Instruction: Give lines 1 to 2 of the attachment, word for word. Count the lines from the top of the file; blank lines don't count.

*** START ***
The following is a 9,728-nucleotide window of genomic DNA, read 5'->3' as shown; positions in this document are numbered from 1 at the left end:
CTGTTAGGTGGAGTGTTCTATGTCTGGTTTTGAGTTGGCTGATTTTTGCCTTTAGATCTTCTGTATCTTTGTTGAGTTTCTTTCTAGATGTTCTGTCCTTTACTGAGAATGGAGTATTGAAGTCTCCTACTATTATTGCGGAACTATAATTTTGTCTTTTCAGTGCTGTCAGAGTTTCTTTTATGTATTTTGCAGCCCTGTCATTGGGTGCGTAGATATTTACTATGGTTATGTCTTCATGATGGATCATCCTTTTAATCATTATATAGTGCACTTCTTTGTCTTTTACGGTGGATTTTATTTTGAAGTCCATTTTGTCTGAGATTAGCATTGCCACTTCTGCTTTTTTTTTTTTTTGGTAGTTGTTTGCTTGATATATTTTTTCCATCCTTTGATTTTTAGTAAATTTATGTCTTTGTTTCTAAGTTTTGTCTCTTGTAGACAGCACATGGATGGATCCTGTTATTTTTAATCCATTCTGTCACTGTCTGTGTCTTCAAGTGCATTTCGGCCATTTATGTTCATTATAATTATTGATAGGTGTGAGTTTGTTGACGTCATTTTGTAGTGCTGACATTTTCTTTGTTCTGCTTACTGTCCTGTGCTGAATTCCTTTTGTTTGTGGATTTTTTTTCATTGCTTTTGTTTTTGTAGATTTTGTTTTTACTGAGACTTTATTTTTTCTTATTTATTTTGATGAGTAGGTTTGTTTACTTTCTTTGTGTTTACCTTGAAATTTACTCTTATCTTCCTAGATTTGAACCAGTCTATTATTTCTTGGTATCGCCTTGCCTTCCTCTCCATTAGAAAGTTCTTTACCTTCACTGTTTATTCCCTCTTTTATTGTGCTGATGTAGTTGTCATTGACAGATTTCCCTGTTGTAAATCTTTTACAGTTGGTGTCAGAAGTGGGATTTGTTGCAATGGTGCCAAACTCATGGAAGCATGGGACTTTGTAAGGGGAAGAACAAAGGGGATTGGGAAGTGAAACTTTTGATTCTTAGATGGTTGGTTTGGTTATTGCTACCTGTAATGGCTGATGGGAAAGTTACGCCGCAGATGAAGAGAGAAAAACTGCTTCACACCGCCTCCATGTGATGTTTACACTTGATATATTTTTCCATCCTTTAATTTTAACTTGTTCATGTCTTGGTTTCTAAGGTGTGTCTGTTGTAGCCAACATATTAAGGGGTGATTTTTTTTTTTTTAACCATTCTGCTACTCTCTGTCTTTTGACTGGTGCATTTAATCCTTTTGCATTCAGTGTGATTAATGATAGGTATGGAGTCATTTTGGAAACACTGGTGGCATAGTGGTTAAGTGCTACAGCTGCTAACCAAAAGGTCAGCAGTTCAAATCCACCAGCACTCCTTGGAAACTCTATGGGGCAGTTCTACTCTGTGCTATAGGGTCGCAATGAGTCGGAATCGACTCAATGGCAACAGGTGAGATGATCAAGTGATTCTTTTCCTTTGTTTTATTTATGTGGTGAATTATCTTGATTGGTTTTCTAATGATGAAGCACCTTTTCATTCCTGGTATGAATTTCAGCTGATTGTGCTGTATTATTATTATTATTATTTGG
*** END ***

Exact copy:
The following is a 9,728-nucleotide window of genomic DNA, read 5'->3' as shown; positions in this document are numbered from 1 at the left end:
CTGTTAGGTGGAGTGTTCTATGTCTGGTTTTGAGTTGGCTGATTTTTGCCTTTAGATCTTCTGTATCTTTGTTGAGTTTCTTTCTAGATGTTCTGTCCTTTACTGAGAATGGAGTATTGAAGTCTCCTACTATTATTGCGGAACTATAATTTTGTCTTTTCAGTGCTGTCAGAGTTTCTTTTATGTATTTTGCAGCCCTGTCATTGGGTGCGTAGATATTTACTATGGTTATGTCTTCATGATGGATCATCCTTTTAATCATTATATAGTGCACTTCTTTGTCTTTTACGGTGGATTTTATTTTGAAGTCCATTTTGTCTGAGATTAGCATTGCCACTTCTGCTTTTTTTTTTTTTTGGTAGTTGTTTGCTTGATATATTTTTTCCATCCTTTGATTTTTAGTAAATTTATGTCTTTGTTTCTAAGTTTTGTCTCTTGTAGACAGCACATGGATGGATCCTGTTATTTTTAATCCATTCTGTCACTGTCTGTGTCTTCAAGTGCATTTCGGCCATTTATGTTCATTATAATTATTGATAGGTGTGAGTTTGTTGACGTCATTTTGTAGTGCTGACATTTTCTTTGTTCTGCTTACTGTCCTGTGCTGAATTCCTTTTGTTTGTGGATTTTTTTTCATTGCTTTTGTTTTTGTAGATTTTGTTTTTACTGAGACTTTATTTTTTCTTATTTATTTTGATGAGTAGGTTTGTTTACTTTCTTTGTGTTTACCTTGAAATTTACTCTTATCTTCCTAGATTTGAACCAGTCTATTATTTCTTGGTATCGCCTTGCCTTCCTCTCCATTAGAAAGTTCTTTACCTTCACTGTTTATTCCCTCTTTTATTGTGCTGATGTAGTTGTCATTGACAGATTTCCCTGTTGTAAATCTTTTACAGTTGGTGTCAGAAGTGGGATTTGTTGCAATGGTGCCAAACTCATGGAAGCATGGGACTTTGTAAGGGGAAGAACAAAGGGGATTGGGAAGTGAAACTTTTGATTCTTAGATGGTTGGTTTGGTTATTGCTACCTGTAATGGCTGATGGGAAAGTTACGCCGCAGATGAAGAGAGAAAAACTGCTTCACACCGCCTCCATGTGATGTTTACACTTGATATATTTTTCCATCCTTTAATTTTAACTTGTTCATGTCTTGGTTTCTAAGGTGTGTCTGTTGTAGCCAACATATTAAGGGGTGATTTTTTTTTTTTTAACCATTCTGCTACTCTCTGTCTTTTGACTGGTGCATTTAATCCTTTTGCATTCAGTGTGATTAATGATAGGTATGGAGTCATTTTGGAAACACTGGTGGCATAGTGGTTAAGTGCTACAGCTGCTAACCAAAAGGTCAGCAGTTCAAATCCACCAGCACTCCTTGGAAACTCTATGGGGCAGTTCTACTCTGTGCTATAGGGTCGCAATGAGTCGGAATCGACTCAATGGCAACAGGTGAGATGATCAAGTGATTCTTTTCCTTTGTTTTATTTATGTGGTGAATTATCTTGATTGGTTTTCTAATGATGAAGCACCTTTTCATTCCTGGTATGAATTTCAGCTGATTGTGCTGTATTATTATTATTATTATTTGG